Arizona's GOP Governor Issues New E.O. Declaring Schools Open in March, but Don't Pat Him on the Back

(AP Photo/Ross D. Franklin, File)

There’s an old saying that claims the month of March comes in like a lion and out like a lamb — but in one instance, it might well be the other way around. I’m talking about the latest, coronavirus-connected political news coming out of the Grand Canyon state.


On Tuesday, you could barely browse the headlines without seeing breaking story after breaking story relating to the toppling of Wuhan coronavirus mandates that have all but crippled the prosperous economy President Trump built in his four-year term. And the progressive left and its media allies framed every one of them as “Republican-led U.S. states’ chief executives sure are okay with more deaths taking place.”

What a contrast to today, when Arizona Governor Doug Ducey quietly signed an executive order that will open nearly all of the state’s schools on March 15.

While Ducey happens to be a Republican, he’s the type of Republican that the media and Democrats tend to refer to as the “good kind” — the kind who waffles and wavers on substantive issues, and who likes to “reach across the aisle” to Democrats, more than happy to claim victory. You know, like my state’s former failed senator, Jeff Flake, and, of course, the late Sen. John McCain. More on that later.

The Associated Press reported:

Arizona Gov. Doug Ducey issued an executive order Wednesday for students and teachers to return to school later this month.

Schools must return to in-person learning by March 15 or after their spring break. The only exceptions will be middle and high schools in counties where COVID-19 transmission rates are considered high.

The Republican governor said he made his decision after consulting with public school leaders and looking at guidelines from the Centers for Disease Control and Prevention. Going by CDC metrics, a dozen of Arizona’s 15 counties have reached stages where they are eligible to open campuses. That includes the two largest counties, Maricopa and Pima.


As far as the “exceptions” mentioned in the progressive-friendly, wire service piece, Arizona Patch gave the details — the fine print shows that only a scattering of counties with high infection rates will be exempted from the order. It’s based on the advice of health experts… you know, science:

Exceptions will be made for middle and high schools in counties with high coronavirus transmission rates, which currently includes Coconino, Yavapai and Pinal Counties. Tribal nations will also be exempt if they have issued a stay-at-home order.

In general, a move like this from red states has progressives on social media — and across the country — chewing nails over the restrictions lifted by governors in recent days and weeks. Unfortunately for them, it’s what parents and students want. My colleague Kira Davis wrote an open letter to teachers union members as a parent herself, in a piece Wednesday.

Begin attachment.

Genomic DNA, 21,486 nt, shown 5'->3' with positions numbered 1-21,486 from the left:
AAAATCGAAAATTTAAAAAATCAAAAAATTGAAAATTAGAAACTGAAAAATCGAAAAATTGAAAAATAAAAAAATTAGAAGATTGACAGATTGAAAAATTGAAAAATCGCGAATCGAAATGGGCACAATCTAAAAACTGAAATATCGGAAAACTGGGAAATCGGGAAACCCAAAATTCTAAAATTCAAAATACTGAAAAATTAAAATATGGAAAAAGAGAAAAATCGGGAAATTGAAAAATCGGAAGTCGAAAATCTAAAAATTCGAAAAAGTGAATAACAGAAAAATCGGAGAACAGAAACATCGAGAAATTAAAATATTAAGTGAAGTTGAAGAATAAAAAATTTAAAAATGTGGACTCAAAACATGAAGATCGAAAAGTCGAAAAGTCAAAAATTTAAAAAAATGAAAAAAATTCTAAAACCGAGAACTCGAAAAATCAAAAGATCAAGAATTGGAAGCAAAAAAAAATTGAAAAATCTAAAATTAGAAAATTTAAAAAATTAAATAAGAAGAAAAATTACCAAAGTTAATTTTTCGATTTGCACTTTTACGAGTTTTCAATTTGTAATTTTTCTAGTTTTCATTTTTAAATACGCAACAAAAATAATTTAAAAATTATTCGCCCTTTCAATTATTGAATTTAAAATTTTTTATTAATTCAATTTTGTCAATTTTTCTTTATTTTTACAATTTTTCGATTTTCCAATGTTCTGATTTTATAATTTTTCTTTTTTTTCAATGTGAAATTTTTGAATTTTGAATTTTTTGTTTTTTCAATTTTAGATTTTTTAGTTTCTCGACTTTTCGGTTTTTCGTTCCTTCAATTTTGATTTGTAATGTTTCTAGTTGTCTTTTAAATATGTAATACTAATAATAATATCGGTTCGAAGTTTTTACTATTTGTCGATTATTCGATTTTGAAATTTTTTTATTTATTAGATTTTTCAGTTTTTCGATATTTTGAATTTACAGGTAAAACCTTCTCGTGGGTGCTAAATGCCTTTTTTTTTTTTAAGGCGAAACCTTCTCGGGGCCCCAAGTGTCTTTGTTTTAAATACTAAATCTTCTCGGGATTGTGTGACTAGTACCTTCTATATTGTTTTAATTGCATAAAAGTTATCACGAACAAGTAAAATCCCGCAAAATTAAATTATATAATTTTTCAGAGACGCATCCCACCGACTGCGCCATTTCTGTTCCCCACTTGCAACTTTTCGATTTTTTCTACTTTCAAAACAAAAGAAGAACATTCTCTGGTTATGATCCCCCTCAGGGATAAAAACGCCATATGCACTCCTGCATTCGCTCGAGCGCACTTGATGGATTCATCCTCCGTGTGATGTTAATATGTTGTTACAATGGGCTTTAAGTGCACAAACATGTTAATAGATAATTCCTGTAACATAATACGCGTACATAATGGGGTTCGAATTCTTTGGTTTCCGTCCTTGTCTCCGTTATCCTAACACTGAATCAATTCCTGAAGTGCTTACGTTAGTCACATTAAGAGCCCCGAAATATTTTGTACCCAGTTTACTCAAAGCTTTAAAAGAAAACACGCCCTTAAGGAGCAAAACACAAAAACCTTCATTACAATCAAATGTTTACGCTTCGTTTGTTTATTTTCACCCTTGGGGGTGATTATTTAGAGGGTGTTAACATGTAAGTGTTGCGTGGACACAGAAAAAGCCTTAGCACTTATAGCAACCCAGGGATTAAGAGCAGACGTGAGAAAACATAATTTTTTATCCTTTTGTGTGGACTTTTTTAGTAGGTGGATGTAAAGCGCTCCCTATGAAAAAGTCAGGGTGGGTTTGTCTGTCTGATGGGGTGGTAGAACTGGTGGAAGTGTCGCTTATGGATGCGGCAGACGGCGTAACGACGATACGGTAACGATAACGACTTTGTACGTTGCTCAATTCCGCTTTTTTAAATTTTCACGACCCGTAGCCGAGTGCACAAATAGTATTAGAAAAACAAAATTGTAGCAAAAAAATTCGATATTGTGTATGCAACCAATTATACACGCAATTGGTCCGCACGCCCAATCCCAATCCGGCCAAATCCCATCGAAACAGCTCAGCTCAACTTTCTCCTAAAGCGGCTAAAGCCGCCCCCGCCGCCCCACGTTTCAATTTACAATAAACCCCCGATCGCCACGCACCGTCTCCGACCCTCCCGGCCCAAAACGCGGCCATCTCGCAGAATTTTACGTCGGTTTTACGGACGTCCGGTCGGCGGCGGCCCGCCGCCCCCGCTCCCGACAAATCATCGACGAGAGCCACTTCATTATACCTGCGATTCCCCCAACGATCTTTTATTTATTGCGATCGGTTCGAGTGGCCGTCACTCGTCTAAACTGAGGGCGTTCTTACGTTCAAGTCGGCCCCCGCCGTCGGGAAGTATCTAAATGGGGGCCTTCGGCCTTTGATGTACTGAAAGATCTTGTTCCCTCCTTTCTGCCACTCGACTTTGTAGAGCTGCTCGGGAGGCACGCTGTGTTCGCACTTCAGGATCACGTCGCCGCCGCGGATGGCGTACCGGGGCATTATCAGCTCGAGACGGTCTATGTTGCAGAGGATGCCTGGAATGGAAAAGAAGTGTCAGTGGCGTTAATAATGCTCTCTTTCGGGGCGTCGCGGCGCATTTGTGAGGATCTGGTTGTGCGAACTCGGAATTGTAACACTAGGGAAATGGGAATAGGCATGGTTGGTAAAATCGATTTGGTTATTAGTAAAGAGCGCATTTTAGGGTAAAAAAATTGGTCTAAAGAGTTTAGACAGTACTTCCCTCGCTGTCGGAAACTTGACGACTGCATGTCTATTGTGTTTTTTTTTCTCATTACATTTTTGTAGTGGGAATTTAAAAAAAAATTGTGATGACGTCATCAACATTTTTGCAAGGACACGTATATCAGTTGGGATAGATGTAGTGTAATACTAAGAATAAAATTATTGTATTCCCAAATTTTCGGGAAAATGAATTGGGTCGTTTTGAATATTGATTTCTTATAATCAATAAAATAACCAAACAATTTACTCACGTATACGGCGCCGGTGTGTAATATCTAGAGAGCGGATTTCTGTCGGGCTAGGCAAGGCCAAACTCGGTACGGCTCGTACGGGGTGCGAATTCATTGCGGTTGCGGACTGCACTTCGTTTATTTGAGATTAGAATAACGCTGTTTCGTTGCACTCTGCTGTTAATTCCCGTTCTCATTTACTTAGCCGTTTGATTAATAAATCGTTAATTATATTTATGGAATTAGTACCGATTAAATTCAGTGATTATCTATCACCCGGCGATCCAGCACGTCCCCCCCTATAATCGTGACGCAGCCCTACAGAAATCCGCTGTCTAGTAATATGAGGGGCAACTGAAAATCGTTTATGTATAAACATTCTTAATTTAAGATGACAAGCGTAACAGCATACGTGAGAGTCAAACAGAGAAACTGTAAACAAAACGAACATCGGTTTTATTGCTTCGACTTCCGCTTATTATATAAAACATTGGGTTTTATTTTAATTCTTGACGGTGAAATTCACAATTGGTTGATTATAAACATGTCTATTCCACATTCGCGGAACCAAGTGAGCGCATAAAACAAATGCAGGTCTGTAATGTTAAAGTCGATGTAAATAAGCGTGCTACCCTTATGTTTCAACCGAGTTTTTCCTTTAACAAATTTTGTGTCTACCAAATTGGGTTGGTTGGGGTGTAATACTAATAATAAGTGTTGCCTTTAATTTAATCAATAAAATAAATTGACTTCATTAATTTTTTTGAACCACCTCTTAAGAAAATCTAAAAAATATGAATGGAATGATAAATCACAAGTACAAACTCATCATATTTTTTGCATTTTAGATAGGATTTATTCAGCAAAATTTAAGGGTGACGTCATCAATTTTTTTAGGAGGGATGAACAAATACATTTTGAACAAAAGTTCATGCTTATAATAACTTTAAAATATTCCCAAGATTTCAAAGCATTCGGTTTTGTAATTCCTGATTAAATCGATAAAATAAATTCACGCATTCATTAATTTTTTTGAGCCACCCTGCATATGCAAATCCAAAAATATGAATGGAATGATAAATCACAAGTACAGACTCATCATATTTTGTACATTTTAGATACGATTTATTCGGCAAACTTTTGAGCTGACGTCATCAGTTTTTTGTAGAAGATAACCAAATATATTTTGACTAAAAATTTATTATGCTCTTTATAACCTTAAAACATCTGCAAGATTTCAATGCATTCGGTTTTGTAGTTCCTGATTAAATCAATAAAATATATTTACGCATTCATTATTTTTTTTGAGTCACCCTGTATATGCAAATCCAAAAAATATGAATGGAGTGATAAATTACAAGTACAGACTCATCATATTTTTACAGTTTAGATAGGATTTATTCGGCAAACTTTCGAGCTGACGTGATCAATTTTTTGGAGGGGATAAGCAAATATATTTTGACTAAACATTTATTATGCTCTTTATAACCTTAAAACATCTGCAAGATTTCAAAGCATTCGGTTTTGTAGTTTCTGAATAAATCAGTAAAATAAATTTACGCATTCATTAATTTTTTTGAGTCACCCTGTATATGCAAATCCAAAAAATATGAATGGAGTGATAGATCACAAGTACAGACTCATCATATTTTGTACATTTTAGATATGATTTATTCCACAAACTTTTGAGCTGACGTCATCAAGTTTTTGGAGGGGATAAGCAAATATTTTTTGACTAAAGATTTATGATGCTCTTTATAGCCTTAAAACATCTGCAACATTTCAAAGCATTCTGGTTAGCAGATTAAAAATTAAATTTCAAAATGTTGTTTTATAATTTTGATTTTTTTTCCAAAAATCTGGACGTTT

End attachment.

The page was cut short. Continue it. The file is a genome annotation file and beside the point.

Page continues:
In another blow to top-down, executive control of economic activity favored by leftists and establishment Republicans, the Arizona House — which has a 31-29 Republican majority — passed a bill Wednesday which would allow businesses to decide if they wish to ask customers entering their establishments to mask up.


The Republican-controlled Arizona House on Wednesday approved a measure that would let businesses ignore government mask mandates imposed to slow the spread of the coronavirus despite emotional opposition from minority Democrats who say it could cost lives.


It continued: (emphasis mine)

But Rep. Joseph Chaplik, a Scottsdale Republican who sponsored the bill, HB 2770, said his proposal is about freedom.

“This is a bill that government needs to be in check and I believe the individuals and the business owners are intelligent enough to make their own decisions on how to run their businesses,” Chaplik said. “We do not need government overreach in this community.”

Here’s how it went down, per AP: (emphasis mine)

The House debated the bill for more than an hour, with Democrats and Republicans sparring about the pandemic response that has added to the political polarization across the nation. Democrats said it was a matter of public health while Republicans kept hammering about free choice. The proposal passed on a 31-28 vote and now goes to the Senate for consideration.

Back to our governor. Last June, I wrote extensively about the problem small business owners were having with Gov. Ducey forcing health-related businesses like fitness clubs to remain closed. Luckily, there are some actual Arizona conservatives, like Rep. Andy Biggs, who took the time to listen to these voices without them having to spend a day in court.

Another perfect example is connected to the governor’s new E.O. For months, there were ongoing calls from the Democrats in the state legislature and in the mayors’ offices for a statewide mask mandate. Ducey could have told them all to sit down, but he didn’t. He gave every executive, on the county and city level, leave to put in place (or not put in place) masking requirements.


So, while he sometimes does the right thing, there’s no need for conservatives to rush to pat Doug Ducey on the back.

Notice that the Arizona House bill passed by a three-vote margin (with one abstaining). More establishment (and some conservative) Republicans in office need to learn the crucial lesson in all of this: if our side can hold or gain legislative and gubernatorial seats (and show a little backbone from time to time), then progressive activists and their friends in positions of power will continue to gnash their teeth — and that’s all they can do.



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